By Dave Williams and Maria Saporta
Atlanta-based Southern Co. has decided to push forward with completion of an over-budget, behind-schedule nuclear expansion at Plant Vogtle rather than give up on what has ballooned into a $25.2 billion project.
Southern affiliate Georgia Power Co. filed a recommendation Thursday with the state Public Service Commission (PSC) to continue construction at the nuclear plant south of Augusta, Ga. The project’s co-owners, Oglethorpe Power, MEAG Power and Dalton Utilities all supported the recommendation, Paul Bowers, chairman, president and CEO of Georgia Power told Atlanta Business Chronicle in an exclusive interview minutes after the announcement.
“We had to have unanimous agreement with all of our co-owners,” Bowers said. “All of us worked through this together.”
The commission approved a resolution two weeks ago essentially endorsing completion of the project despite the huge price tag, nearly twice the originate estimate when the construction of two additional nuclear reactors at Plant Vogtle was approved in 2009. The work also has fallen six years behind schedule.
The PSC acted shortly after two South Carolina utilities pulled the plug on a similar nuclear expansion in the Palmetto State, citing cost overruns and scheduling delays.
However, Bowers said an extensive analysis Georgia Power and its partners conducted at Vogtle showed the Georgia project still could be completed with a rate impact on customers of around 10 percent, less than the originally anticipated impact of 12 percent on customer bills.
“A lower interest rate, loan guarantees, tax credits and the parent guarantee from Toshiba brought the costs down,” he said.
According to numbers released by Georgia Power Thursday, the Atlanta-based utility’s share of the construction costs for completing the two nuclear reactors at Plant Vogtle will be $8.8 billion out of a total capital price tag of $19 billion. Georgia Power owns a 45.7 percent share of the project.
The PSC already has signed off on $5.68 billion in capital costs for Georgia Power. With $1.7 billion expected to come the utility’s way in the form of a guarantee from Toshiba Corp., the Japan-based parent of original prime contractor Westinghouse Inc., Georgia Power’s potential additional construction costs come to about $1.4 billion.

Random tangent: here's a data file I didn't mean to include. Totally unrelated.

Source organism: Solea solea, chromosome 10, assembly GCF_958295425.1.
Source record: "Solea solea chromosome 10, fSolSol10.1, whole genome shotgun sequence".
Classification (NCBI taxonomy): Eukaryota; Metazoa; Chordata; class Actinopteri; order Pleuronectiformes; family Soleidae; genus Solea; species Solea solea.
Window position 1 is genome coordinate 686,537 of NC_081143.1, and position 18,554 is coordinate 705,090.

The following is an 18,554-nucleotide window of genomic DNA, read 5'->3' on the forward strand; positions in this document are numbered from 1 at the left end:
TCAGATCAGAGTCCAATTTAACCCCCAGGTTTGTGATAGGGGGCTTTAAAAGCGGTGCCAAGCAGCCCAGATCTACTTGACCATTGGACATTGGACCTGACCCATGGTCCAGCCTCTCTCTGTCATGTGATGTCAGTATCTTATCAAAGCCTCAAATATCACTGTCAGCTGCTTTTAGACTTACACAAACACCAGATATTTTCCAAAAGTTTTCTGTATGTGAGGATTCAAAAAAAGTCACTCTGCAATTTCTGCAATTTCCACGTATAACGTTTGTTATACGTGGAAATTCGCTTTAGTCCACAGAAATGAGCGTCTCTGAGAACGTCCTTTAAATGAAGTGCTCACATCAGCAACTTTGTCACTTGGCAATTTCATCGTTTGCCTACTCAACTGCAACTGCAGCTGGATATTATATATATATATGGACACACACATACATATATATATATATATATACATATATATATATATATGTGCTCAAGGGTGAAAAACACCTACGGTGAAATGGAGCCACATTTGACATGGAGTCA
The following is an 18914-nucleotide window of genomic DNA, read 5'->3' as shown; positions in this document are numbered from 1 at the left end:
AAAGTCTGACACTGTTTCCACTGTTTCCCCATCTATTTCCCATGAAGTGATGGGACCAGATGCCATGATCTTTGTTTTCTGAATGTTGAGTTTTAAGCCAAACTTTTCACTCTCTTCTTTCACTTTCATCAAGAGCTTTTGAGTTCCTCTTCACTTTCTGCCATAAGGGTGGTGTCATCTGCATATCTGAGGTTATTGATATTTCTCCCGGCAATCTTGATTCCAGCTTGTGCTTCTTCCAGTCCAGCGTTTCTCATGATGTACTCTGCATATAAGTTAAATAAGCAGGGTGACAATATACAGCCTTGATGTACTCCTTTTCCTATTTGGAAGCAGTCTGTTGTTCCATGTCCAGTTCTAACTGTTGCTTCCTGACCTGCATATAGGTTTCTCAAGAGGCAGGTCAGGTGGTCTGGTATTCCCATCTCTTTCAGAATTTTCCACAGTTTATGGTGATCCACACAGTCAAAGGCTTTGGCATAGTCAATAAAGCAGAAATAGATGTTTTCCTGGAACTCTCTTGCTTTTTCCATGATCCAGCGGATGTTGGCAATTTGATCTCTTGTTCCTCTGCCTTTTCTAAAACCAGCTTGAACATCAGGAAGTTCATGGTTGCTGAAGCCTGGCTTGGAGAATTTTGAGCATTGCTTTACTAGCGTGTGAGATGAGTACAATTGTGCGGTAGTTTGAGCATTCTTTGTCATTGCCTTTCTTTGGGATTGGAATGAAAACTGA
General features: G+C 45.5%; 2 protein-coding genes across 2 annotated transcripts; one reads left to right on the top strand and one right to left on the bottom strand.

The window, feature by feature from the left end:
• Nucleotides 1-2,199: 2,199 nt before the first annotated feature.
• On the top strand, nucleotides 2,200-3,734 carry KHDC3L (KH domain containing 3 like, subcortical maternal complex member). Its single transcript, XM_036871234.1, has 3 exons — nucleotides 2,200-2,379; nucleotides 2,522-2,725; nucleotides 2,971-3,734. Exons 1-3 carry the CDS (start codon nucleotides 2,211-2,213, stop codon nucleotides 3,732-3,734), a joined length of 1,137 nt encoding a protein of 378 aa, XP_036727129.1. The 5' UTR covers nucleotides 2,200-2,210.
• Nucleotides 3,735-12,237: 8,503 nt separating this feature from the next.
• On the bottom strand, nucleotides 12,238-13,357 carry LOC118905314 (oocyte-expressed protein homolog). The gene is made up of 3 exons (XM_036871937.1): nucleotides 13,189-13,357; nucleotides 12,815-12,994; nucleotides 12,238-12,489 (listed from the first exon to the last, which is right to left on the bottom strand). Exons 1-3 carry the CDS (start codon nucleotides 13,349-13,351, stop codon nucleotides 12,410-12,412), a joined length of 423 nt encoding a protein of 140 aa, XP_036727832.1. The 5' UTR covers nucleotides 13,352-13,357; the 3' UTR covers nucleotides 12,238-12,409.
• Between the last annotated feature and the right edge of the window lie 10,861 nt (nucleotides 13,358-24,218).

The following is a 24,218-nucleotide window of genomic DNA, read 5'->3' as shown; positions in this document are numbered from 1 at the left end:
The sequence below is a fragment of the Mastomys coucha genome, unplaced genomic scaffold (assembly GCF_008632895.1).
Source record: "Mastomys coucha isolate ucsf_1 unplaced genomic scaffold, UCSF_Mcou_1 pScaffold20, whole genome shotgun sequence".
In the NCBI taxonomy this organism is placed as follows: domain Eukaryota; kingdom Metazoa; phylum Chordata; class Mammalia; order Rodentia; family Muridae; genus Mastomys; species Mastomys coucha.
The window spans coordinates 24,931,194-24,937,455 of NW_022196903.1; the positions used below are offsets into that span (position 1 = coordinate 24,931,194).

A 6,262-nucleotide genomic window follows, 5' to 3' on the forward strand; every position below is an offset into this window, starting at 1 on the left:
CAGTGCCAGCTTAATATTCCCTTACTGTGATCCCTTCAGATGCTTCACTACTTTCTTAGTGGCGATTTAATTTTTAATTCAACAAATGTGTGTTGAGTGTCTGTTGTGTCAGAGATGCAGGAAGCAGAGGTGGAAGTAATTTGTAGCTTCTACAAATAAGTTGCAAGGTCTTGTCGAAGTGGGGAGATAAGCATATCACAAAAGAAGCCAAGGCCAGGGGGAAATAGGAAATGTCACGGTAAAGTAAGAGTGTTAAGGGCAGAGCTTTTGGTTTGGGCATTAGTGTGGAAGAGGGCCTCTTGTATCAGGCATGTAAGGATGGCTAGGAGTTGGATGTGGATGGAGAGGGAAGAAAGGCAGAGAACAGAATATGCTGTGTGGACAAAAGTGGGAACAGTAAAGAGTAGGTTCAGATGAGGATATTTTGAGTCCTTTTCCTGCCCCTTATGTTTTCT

While both the South Carolina and Georgia nuclear expansions were planned using similar next-generation nuclear technology, Bowers said other factors differentiating the two projects led to Georgia Power’s decision to keep moving forward at Plant Vogtle.
“We have a larger customer base and the ability to manage the site ourselves,” Bowers said.
“We now have full control of the project,” added Steve Kuczynski, chairman, president and CEO of Southern Nuclear, the Southern Co. affiliate that took over construction management at Vogtle after Westinghouse filed for bankruptcy last March. The South Carolina utilities that abandoned the nuclear expansion there had no such inside expertise to assume control from Westinghouse.
“We feel very excited about the opportunity to guide [Vogtle] to completion,” Kuczynski said.
With Thursday’s decision to keep going with the Vogtle expansion, Georgia Power becomes the only U.S. utility pursuing nuclear expansion using the new AP1000 reactors designed by Westinghouse.
Kuczynski said that’s not a concern because the technology has been tested overseas.
“Plants have been built in China and completed,” he said. “The technology leverages 40 to 50 years of technology that has been proven quite reliable. It’s next-generation, but the core functions remain the same.”
Far from being concerned about going it alone, Bowers said Georgia Power feels a sense of responsibility to make new nuclear power generation work in the U.S.
“For America to have a nuclear platform that’s still viable is something to think about,” he said.
At the same time, Bowers said Georgia Power wouldn’t go forward with the Vogtle project if the utility didn’t believe it was in customers’ best interests.
“This is an emissions-free asset that’s going to be around for 80 years,” he said. “You still have to have a diverse fuel mix. We have coal. We have natural gas, and we’re expanding the nuclear portion.”
The PSC will review Georgia Power’s recommendation during the next six months, a process that will include hearing from the utility, the agency’s staff and environmental advocates who have consistently opposed the project. A final vote by the commission on whether to let the project go forward is expected in late February.
If the PSC approves continuing the work, the first of the two new reactors would go into commercial operation in November 2021, followed a year later by the second reactor unit.
Dave Williams covers government for the Atlanta Business Chronicle